I have had mixed feelings about the question of whether to build a mosque and community center 2 miles from Ground Zero, which is the major reason I’ve been mostly silent about it. But the myth makers and apologists for radical Islam who feel no compunction in smearing all opponents of the mosque as bigots and haters have changed my mind.
The constant appeal directed to the media and ordinary Americans to feel guilt, to be afraid of being considered intolerant is wearing quite thin in the age of Obama. And wherever this kind of base, sneering, morally righteous nonsense rears itself up to spew its culturally divisive venom - be it from the right or left -those who value elevating dialogue and not debasing it should be heard.
I believe that the concept of religious tolerance would have to include the notion that one of the three major faiths should be allowed to build a place of worship wherever they want. And their stated goal of fostering interfaith dialogue should be accepted at face value.
This, however, would take place only in a perfect world where the universality of the Brotherhood of Man was understood, accepted, and actually practiced by adherents to all religions. In reality, this is not the case, as we well know. More troubling still are clear indications from the putative builders of this mosque that the feelings of those who lost loved ones on 9/11 have been ignored, or given short shrift, while the published comments of the Imam whose brainchild is the Cordoba initiative should raise alarm bells for those who believe that sharing some beliefs with the radical Islamists who brought the buildings down should disqualify the cleric from having anything to do with it.
I will grant - and have commented on often - the rank bigotry of many on the right who, since 9/11, have become certified experts in Islam and the Koran. I’m sure you’ve run into these scholars in your web surfing. They can quote chapter and verse from the Koran that “proves” Islam is a violent cult, or they can parrot something from someone as equally ignorant as they are about Islam, who state categorically that there is no such thing as a “moderate Muslim,” and that all who follow the teachings of Mohammad support the terrorists in one way or another. It is truly pathetic that these bigots lack the self awareness to see what howling fools they make of themselves, engaging as they do in this nonsensical “analysis.” And all who value reason and logic should condemn such idiocy in the strongest possible terms.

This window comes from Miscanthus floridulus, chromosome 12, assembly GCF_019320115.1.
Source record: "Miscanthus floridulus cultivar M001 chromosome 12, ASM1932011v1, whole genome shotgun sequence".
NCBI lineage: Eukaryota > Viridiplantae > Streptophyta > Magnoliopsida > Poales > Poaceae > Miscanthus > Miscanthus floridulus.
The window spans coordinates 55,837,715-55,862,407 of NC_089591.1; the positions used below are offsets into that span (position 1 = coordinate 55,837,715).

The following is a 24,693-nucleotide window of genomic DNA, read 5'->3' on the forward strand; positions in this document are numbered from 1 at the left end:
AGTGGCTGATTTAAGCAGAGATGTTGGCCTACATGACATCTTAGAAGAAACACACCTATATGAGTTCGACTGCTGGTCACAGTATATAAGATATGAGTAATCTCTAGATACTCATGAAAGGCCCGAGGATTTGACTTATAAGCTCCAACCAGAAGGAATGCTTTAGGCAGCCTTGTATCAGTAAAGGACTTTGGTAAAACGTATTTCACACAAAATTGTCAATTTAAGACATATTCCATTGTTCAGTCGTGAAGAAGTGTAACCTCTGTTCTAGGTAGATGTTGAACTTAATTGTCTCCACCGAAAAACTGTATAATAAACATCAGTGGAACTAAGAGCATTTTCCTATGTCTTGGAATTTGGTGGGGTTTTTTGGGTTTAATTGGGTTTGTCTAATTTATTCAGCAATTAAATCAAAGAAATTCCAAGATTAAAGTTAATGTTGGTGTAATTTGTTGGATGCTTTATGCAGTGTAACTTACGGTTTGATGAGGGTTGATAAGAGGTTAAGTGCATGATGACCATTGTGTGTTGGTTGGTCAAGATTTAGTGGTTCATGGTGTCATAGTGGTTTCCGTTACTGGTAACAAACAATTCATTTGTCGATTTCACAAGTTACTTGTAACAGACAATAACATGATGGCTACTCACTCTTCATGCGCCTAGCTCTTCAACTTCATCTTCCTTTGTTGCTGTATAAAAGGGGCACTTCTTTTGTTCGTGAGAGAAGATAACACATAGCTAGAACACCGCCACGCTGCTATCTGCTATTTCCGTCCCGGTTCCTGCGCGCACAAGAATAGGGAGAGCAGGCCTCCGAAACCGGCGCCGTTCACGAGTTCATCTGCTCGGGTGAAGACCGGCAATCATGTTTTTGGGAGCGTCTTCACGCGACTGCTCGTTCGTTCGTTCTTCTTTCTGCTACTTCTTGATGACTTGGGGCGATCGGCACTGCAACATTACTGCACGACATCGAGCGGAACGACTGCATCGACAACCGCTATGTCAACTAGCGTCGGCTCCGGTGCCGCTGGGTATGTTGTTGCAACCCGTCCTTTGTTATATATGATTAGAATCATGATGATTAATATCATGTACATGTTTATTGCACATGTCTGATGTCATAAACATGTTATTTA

The latest meme to catch hold among this crew of deluded haters is that he reason the mosque is being built overlooking Ground Zero is that it will serve as a triumphal icon of “victory” by Islam over the west. It’s true that the terrorists would no doubt see it that way, but what connection is there between the builders of the mosque and al-Qaeda? Unless you are willing to suspend belief and insist that all Muslims see 9/11 the same way, the idea of Islamic triumphalism doesn’t cut it.
The blows we have dealt al_Qaeda in Iraq, Afghanistan, Pakistan, Somalia, the Philippines, and Indonesia this last decade has made them a near irrelevancy in international terrorism. They are scattered to the four winds, their sources of funding have nearly dried up, their ability to strike a blow has been reduced to shoe bombers and the like, and we kill most of their leaders faster than they can replace them.
Some victory. And those who would see it as such aren’t persuadable anyway so what’s the point?
But trying to lump all opponents of building the mosque in with this group of loons is typical of how many on the left play at politics these days. By highlighting the absolute worst arguments against building the mosque, from the most unbalanced elements opposing it, supporters don’t have to address the real concerns that many of us have about the efficacy of of building a house of worship within sight of Ground Zero that - rightly or wrongly - is dedicated to the faith that the perpetrators of the outrage believed they were honoring.
It isn’t that the leaders of the Cordoba Initiative share al-Qaeda’s warped view of Islam. It’s that the terrorists made it crystal clear they were acting in its name. The same basic beliefs about Allah and his prophet that animated Mohammed Atta are in the hearts of 1 billion Muslims around the world. This doesn’t mean they subscribe to Atta’s twisted interpretation of some parts of the Koran that justified, in his mind, murdering thousands of innocents.